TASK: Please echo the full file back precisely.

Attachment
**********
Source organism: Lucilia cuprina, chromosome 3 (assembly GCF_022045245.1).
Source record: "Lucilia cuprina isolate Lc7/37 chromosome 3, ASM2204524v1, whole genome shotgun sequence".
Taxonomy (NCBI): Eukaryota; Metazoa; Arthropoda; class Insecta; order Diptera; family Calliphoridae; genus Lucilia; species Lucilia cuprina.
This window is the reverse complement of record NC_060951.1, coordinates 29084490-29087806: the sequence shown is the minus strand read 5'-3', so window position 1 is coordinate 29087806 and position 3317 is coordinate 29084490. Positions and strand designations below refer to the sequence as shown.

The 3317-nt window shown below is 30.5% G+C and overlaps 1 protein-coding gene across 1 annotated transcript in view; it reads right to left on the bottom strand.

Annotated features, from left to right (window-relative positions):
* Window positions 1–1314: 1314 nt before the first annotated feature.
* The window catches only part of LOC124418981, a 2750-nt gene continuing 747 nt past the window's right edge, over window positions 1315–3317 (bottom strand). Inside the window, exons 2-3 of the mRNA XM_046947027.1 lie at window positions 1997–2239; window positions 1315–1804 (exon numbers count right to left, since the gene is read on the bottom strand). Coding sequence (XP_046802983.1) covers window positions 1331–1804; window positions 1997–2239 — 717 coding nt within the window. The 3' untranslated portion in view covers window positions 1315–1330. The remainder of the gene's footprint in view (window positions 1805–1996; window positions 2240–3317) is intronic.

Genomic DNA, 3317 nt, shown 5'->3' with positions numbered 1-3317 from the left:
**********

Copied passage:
Source organism: Lucilia cuprina, chromosome 3 (assembly GCF_022045245.1).
Source record: "Lucilia cuprina isolate Lc7/37 chromosome 3, ASM2204524v1, whole genome shotgun sequence".
Taxonomy (NCBI): Eukaryota; Metazoa; Arthropoda; class Insecta; order Diptera; family Calliphoridae; genus Lucilia; species Lucilia cuprina.
This window is the reverse complement of record NC_060951.1, coordinates 29084490-29087806: the sequence shown is the minus strand read 5'-3', so window position 1 is coordinate 29087806 and position 3317 is coordinate 29084490. Positions and strand designations below refer to the sequence as shown.

The 3317-nt window shown below is 30.5% G+C and overlaps 1 protein-coding gene across 1 annotated transcript in view; it reads right to left on the bottom strand.

Annotated features, from left to right (window-relative positions):
* Window positions 1–1314: 1314 nt before the first annotated feature.
* The window catches only part of LOC124418981, a 2750-nt gene continuing 747 nt past the window's right edge, over window positions 1315–3317 (bottom strand). Inside the window, exons 2-3 of the mRNA XM_046947027.1 lie at window positions 1997–2239; window positions 1315–1804 (exon numbers count right to left, since the gene is read on the bottom strand). Coding sequence (XP_046802983.1) covers window positions 1331–1804; window positions 1997–2239 — 717 coding nt within the window. The 3' untranslated portion in view covers window positions 1315–1330. The remainder of the gene's footprint in view (window positions 1805–1996; window positions 2240–3317) is intronic.

Genomic DNA, 3317 nt, shown 5'->3' with positions numbered 1-3317 from the left: